I don't even know where to start with what's been happening with public workers (especially teachers) in Wisconsin and other places (especially Ohio) in the United States lately, or with the unrelenting attacks by conservatives on Planned Parenthood and issues relating to women's health. I can't even link to that many articles because I've been almost avoiding reading too much about these issues because they make me so profoundly angry, frustrated and disappointed. But if you are interested in reading more, I can at least recommend this piece by Diane Ravitch on teachers in Wisconsin, and this piece by Rebecca Traister on cuts to Planned Parenthood. (This is also a helpful overview of the responses from pundits to the cuts over at Salon.) If you are in the U.S., I would also urge you to sign this Open Letter to Congress on behalf of Planned Parenthood, and to consider donating to them.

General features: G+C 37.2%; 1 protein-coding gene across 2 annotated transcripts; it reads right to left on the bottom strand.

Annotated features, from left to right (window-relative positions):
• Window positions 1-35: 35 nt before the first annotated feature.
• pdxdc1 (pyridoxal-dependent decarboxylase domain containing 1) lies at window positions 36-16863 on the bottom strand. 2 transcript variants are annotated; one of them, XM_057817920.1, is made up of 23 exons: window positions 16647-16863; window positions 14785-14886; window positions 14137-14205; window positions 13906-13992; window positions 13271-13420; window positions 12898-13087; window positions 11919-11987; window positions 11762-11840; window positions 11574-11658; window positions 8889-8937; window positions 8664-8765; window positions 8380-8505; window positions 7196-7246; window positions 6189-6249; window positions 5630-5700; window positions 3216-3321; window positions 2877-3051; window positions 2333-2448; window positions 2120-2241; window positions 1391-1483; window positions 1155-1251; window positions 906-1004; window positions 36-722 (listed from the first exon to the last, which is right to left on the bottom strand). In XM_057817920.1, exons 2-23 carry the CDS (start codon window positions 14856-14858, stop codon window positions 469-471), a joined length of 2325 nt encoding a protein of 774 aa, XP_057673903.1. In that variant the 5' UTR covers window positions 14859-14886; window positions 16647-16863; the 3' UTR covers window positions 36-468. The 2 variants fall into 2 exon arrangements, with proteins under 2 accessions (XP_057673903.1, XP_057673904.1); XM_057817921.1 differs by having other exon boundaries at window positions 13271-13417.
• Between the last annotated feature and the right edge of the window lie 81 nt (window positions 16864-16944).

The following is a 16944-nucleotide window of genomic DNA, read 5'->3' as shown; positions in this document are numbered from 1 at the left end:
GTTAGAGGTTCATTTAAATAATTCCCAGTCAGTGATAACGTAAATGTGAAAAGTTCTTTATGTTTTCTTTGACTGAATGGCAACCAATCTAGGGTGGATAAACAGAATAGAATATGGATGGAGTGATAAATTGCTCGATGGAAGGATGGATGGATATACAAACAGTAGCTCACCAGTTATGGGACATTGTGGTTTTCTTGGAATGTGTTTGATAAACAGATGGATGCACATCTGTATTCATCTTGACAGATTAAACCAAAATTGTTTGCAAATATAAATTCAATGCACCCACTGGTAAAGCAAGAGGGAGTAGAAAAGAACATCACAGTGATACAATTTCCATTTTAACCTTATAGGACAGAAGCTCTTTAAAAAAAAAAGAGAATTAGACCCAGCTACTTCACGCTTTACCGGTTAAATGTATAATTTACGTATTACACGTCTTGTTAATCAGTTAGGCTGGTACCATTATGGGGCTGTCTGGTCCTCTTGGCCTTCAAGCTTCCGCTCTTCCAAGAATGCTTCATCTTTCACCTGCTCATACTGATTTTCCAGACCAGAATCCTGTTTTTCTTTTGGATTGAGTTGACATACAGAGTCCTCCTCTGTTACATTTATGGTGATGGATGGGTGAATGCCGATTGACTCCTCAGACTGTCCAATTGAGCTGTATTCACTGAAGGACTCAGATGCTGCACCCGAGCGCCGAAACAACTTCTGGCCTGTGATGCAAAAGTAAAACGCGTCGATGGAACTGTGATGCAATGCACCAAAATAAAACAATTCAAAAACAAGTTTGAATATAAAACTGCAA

If I get started on all the implications of this conservative push, I will never stop, and I have other things to get to today, so I won't start. I will just say that these moments of U.S. history are the exact reason I do not admire the country and despise its tendency to think of itself as the Best Country of All Times; these moments also make me so, so glad I ended up not attending grad school in the U.S., because I hate the thought that the decision would have been read as, 'one more person really wants to move here because we're awesome!'. Canada is far from perfect, and France regularly does its share to make me ashamed they delivered me my passeport, too (and France also has a tendency to think of itselfsuper highly, which doesn't help). But this kind of bullshit reminds me of just how awful the rhetoric gets in the United States; it's so bad (and maybe more importantly, it's given so much visibility and credence) that it almost feels like a parody of what you can hear elsewhere in politics. Ugh ugh ugh. I wish I could hope that it's going to 'get better', but I feel like there's actually very little to indicate that it will. And the saddest thing, to me, as a French citizen, and as someone who may well end up a Canadian citizen? Both these governments think that emulating the U.S. blindly is a GREAT idea.